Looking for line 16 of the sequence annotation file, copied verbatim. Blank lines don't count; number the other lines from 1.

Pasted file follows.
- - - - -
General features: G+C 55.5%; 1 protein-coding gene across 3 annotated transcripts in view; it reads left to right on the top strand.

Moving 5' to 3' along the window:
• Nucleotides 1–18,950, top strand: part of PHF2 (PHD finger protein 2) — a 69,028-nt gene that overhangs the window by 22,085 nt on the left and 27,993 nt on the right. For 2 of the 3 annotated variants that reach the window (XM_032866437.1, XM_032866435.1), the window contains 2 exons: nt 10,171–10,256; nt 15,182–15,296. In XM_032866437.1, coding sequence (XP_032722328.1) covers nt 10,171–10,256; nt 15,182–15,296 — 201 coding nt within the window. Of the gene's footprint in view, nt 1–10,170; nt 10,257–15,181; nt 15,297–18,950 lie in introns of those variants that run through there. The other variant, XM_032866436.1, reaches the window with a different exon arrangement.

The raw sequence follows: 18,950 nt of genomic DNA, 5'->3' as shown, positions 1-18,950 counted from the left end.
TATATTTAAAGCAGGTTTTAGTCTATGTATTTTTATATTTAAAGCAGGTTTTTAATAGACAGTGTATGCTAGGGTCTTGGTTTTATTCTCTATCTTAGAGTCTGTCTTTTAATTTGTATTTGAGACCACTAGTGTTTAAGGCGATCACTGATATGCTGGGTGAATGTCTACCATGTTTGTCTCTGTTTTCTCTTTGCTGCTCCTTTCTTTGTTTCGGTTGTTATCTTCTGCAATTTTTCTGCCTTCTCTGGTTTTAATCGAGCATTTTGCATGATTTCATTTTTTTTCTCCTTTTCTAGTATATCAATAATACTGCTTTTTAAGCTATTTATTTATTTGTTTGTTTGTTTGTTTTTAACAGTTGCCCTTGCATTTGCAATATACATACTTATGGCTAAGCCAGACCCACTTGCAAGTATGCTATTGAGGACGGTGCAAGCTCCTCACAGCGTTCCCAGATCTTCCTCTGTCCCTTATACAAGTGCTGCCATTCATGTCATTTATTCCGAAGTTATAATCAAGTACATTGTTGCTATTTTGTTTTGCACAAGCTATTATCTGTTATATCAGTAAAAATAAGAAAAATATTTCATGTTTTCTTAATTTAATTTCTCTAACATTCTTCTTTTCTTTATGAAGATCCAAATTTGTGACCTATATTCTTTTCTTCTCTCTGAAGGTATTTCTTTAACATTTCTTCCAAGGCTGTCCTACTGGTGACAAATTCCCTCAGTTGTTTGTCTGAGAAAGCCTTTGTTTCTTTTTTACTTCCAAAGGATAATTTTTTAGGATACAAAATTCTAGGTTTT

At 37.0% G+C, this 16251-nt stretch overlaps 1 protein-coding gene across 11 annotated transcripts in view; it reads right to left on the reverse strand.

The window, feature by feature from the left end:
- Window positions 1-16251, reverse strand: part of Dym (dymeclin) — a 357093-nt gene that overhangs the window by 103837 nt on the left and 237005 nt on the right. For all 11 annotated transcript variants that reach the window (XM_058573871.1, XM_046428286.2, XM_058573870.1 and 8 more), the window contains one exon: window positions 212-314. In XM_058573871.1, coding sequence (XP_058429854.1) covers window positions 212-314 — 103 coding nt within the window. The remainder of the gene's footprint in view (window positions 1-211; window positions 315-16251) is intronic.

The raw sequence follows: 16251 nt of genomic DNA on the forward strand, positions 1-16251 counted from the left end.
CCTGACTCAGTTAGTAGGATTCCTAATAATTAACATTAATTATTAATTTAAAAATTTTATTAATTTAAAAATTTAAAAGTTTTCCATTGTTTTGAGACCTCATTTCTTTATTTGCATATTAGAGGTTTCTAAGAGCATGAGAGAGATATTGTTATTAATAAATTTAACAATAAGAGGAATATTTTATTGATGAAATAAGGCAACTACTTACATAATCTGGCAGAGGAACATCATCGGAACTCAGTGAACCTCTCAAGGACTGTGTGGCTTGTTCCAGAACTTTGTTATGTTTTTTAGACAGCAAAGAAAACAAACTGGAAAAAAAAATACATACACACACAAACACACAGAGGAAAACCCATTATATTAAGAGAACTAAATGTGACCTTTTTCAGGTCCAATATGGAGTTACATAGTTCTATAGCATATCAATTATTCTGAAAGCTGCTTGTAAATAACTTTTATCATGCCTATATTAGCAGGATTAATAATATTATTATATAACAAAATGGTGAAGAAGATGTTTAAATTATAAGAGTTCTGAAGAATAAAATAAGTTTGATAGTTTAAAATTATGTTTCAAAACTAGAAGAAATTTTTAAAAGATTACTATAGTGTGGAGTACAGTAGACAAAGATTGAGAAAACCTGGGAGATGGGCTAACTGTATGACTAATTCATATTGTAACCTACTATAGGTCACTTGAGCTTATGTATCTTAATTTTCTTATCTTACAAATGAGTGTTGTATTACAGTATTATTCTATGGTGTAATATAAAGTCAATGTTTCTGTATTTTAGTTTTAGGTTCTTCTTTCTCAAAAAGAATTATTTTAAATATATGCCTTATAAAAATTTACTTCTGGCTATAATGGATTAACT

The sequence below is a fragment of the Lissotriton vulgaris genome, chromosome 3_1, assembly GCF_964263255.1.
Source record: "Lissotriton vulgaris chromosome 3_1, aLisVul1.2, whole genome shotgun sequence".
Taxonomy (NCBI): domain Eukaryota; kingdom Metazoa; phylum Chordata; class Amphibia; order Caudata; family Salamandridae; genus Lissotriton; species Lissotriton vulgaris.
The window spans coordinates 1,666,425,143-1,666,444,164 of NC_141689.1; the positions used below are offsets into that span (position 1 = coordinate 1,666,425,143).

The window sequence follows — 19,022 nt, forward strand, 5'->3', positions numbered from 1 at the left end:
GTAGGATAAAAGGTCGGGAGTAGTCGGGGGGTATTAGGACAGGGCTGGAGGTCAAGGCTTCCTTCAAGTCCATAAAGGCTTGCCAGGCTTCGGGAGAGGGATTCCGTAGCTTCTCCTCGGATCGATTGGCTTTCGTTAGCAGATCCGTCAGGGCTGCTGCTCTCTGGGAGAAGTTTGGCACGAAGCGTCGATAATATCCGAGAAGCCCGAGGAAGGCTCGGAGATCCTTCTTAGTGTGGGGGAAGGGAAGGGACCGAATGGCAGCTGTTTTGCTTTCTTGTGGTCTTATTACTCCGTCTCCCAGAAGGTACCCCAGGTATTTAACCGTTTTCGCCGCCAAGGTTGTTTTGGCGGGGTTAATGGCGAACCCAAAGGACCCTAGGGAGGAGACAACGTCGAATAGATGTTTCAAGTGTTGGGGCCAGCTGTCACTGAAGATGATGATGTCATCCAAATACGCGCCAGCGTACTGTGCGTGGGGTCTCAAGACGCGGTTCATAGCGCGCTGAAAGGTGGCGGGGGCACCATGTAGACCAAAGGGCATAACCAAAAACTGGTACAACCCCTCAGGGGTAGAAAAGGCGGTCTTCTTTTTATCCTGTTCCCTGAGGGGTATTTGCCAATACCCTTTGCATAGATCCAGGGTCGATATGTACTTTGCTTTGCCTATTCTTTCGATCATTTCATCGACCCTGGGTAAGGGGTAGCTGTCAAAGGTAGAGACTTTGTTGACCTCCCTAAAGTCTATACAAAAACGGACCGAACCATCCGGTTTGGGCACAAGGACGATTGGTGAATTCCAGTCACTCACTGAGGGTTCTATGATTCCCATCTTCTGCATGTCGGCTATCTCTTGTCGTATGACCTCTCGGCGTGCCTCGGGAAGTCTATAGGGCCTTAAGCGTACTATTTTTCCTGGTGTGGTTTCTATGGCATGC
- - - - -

GTAGGATAAAAGGTCGGGAGTAGTCGGGGGGTATTAGGACAGGGCTGGAGGTCAAGGCTTCCTTCAAGTCCATAAAGGCTTGCCAGGCTTCGGGAGAGGGATTCCGTAGCTTCTCCTCGGATCGATTGGCTTTCGTTAGCAGATCCGTCAGGGCTGCTGCTCTCTGGGAGAAGTTTGGCACGAAGCGTCGATAATATCCGAGAAGCCCGAGGAAGGCTCGGAGATCCTTCTTAGTGTGGGGGAAGGGAAGGGACCGAATGGCAGCTGTTTTGCTTTCTTGTGGTCTTATTACTCCGTCTCCCAGAAGGTACCCCAGGTATTTAACCGTTTTCGCCGCCAAGGTTGTTTTGGCGGGGTTAATGGCGAACCCAAAGGACCCTAGGGAGGAGACAACGTCGAATAGATGTTTCAAGTGTTGGGGCCAGCTGTCACTGAAGATGATGATGTCATCCAAATACGCGCCAGCGTACTGTGCGTGGGGTCTCAAGACGCGGTTCATAGCGCGCTGAAAGGTGGCGGGGGCACCATGTAGACCAAAGGGCATAACCAAAAACTGGTACAACCCCTCAGGGGTAGAAAAGGCGGTCTTCTTTTTATCCTGTTCCCTGAGGGGTATTTGCCAATACCCTTTGCATAGATCCAGGGTCGATATGTACTTTGCTTTGCCTATTCTTTCGATCATTTCATCGACCCTGGGTAAGGGGTAGCTGTCAAAGGTAGAGACTTTGTTGACCTCCCTAAAGTCTATACAAAAACGGACCGAACCATCCGGTTTGGGCACAAGGACGATTGGTGAATTCCAGTCACTCACTGAGGGTTCTATGATTCCCATCTTCTGCATGTCGGCTATCTCTTGTCGTATGACCTCTCGGCGTGCCTCGGGAAGTCTATAGGGCCTTAAGCGTACTATTTTTCCTGGTGTGGTTTCTATGGCATGC